Saturday, October 27, 2018

The Exodus of Istrians in the First World War

Italian deportees at Wagna Refugee Camp, c. 1915

(Written by Lorenzo Salimbeni, taken from the newspaper “Il Giornale d'Italia”, November 20, 2017.)

Italians living around the base of Pola were transferred to internment camps

At the outbreak of the First World War the Austro-Hungarian Empire issued evacuation measures for their strongholds, with obvious reference to those that were close to the border with Russia, the scene of the first battles, but also the city of Pola was part of this measure. The Istrian city, in fact, was the main naval base of the imperial war fleet and therefore a call was issued that urged the population to prepare for any special measures. In the spring of 1915, when the movements of the Kingdom of Italy signaled its entry into the war against Austria, the first calls for the evacuation of civilians were made. Some organized themselves with their own means, moving in with friends and relatives residing in other places of the Empire; as regards the Italian citizens residing in the Adriatic Coast, the so-called "regnicoli", those fit for military service were collected in special internment camps, while women, children and the elderly were gradually able to return home through Switzerland.

The exhortation to evacuate first pertained to Pola and southern Istria, then expanded to Rovigno and central Istria, so it is estimated that about 50,000 people (out of a population of 100,000) were loaded onto trains and taken to barracks camps built in Styria or near Vienna. Those destined to live in these Barackenlager first had the traumatizing experience of the interminable journey (in memoirs we often find the word "invaginated", i.e. enclosed or turned inside out, which gives a good idea of how these people had been crammed into cattle cars), after which they experienced the shock of the structures in which they would be forced to live. Wagna, for example, the most famous of these camps, was created from the hasty expansion of a military training camp, in which the buildings were full of drafts and each barrack contained a hundred people gathered in precarious hygienic-sanitary conditions and in extremely close proximity. The Habsburg authorities guaranteed a daily allowance to everyone, but if someone could find work in the area or preferred to settle in a better structure outside the camp, he would lose this small pay. The poor living conditions of the internees of Italian nationality were in vain brought to the Parliament of Vienna by the Deputies Alcide De Gasperi, with special reference to the Trentino, and Valentino Pittoni, who sought to protect the displaced Italians from the Adriatic Littoral. During the so-called "Events of Wagna" the troops stationed to guard the camp (managed in such a way as to resemble more a prison than a shelter for refugees) suppressed a protest demonstration so forcefully that they killed a victim.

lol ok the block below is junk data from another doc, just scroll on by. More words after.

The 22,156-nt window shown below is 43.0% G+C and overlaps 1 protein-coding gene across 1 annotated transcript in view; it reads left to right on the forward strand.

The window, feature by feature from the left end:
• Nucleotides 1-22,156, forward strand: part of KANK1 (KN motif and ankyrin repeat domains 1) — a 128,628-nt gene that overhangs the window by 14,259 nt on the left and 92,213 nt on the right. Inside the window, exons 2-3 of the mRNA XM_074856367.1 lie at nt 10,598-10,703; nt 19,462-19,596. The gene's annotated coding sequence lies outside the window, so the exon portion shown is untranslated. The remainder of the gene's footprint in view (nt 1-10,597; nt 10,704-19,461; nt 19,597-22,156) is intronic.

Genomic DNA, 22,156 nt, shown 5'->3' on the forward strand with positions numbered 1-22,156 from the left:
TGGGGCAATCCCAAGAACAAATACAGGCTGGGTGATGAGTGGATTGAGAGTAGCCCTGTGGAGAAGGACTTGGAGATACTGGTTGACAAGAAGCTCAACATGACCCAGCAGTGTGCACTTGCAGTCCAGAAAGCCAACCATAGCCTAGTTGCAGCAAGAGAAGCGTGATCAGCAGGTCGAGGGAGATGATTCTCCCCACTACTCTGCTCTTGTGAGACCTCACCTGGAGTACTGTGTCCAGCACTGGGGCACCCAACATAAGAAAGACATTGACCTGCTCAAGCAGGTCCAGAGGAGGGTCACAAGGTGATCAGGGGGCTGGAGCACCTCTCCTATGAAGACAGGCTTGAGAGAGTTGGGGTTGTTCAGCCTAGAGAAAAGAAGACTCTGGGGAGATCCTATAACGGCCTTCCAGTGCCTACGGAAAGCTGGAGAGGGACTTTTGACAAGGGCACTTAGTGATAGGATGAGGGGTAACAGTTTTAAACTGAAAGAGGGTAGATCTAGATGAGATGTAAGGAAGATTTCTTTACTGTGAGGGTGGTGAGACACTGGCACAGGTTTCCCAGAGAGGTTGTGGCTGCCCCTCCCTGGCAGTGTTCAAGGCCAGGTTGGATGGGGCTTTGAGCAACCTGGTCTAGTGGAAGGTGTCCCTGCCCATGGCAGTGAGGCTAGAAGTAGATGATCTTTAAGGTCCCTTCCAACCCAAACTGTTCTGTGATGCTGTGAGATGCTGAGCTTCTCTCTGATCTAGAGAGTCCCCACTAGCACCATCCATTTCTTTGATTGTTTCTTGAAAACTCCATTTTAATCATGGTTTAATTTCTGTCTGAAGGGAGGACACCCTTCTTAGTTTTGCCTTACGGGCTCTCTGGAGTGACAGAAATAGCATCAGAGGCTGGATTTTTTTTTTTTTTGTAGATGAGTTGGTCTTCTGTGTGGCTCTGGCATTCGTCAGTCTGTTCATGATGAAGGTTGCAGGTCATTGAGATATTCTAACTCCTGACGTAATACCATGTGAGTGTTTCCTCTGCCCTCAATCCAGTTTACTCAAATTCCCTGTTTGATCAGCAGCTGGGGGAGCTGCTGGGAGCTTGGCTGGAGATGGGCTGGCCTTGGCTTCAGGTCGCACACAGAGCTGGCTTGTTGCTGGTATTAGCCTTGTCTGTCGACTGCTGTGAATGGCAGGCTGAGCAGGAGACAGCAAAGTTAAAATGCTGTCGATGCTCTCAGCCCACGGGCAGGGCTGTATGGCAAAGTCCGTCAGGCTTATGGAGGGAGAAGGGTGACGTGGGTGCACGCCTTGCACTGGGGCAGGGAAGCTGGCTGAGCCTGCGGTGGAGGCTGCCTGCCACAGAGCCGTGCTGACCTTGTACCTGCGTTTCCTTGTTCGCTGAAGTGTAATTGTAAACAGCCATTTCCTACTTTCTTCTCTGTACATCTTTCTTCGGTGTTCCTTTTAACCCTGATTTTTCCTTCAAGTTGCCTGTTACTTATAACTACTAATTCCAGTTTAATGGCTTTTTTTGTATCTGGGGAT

When the Italian army was forced to retreat to the Piave, the Adriatic Littoral regained security and the refugees began to return, but so slowly that, in the strikes that shook the Empire at the end of January 1918, workers and military demonstrators in Pola also demanded the immediate return of their relatives. The local administrators did not make significant efforts to help the reintegration of refugees, appealing to the technicality that Pola, Rovigno and the county had never been officially "evacuated", since the authority was limited to "advising" people to leave. Those who were still living in the Barackenlager experienced the national conflicts that were shaking the foundations of the Empire, since the committee that had arisen among the refugees of the Littoral to report to the administrators of the camps lost its solidarity. This committee had always been presided over by representatives of Italian nationality, as Italians were the majority component of displaced persons of the Province and in any case the other ethnic groups were never discriminated against; however, the Slavic and German elements in the first months of 1918 created alternative structures of representation in order to highlight their own specificity in the presence of the Habsburg administration.

Due to the convulsive final phase of the Empire, the return of the displaced Istrians ended only in the first months of 1919, under the Italian military authorities that had in the meantime taken up positions in Julian Venetia.